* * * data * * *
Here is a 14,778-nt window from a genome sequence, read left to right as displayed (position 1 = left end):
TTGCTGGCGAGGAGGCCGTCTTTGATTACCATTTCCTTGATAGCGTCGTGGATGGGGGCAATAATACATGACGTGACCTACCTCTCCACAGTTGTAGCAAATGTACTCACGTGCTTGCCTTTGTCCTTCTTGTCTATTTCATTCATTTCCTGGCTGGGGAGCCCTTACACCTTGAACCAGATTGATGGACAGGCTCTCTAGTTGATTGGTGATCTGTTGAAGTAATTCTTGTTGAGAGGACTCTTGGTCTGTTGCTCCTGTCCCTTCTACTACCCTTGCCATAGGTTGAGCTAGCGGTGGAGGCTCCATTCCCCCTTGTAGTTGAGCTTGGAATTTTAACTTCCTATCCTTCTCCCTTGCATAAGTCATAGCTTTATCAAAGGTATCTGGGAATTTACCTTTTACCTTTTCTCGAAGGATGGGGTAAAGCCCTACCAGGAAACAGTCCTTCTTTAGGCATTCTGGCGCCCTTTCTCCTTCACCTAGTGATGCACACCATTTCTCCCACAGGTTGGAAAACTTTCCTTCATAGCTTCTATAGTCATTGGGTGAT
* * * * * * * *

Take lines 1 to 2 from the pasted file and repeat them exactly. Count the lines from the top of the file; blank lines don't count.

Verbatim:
Here is a 14,778-nt window from a genome sequence, read left to right as displayed (position 1 = left end):
TTGCTGGCGAGGAGGCCGTCTTTGATTACCATTTCCTTGATAGCGTCGTGGATGGGGGCAATAATACATGACGTGACCTACCTCTCCACAGTTGTAGCAAATGTACTCACGTGCTTGCCTTTGTCCTTCTTGTCTATTTCATTCATTTCCTGGCTGGGGAGCCCTTACACCTTGAACCAGATTGATGGACAGGCTCTCTAGTTGATTGGTGATCTGTTGAAGTAATTCTTGTTGAGAGGACTCTTGGTCTGTTGCTCCTGTCCCTTCTACTACCCTTGCCATAGGTTGAGCTAGCGGTGGAGGCTCCATTCCCCCTTGTAGTTGAGCTTGGAATTTTAACTTCCTATCCTTCTCCCTTGCATAAGTCATAGCTTTATCAAAGGTATCTGGGAATTTACCTTTTACCTTTTCTCGAAGGATGGGGTAAAGCCCTACCAGGAAACAGTCCTTCTTTAGGCATTCTGGCGCCCTTTCTCCTTCACCTAGTGATGCACACCATTTCTCCCACAGGTTGGAAAACTTTCCTTCATAGCTTCTATAGTCATTGGGTGAT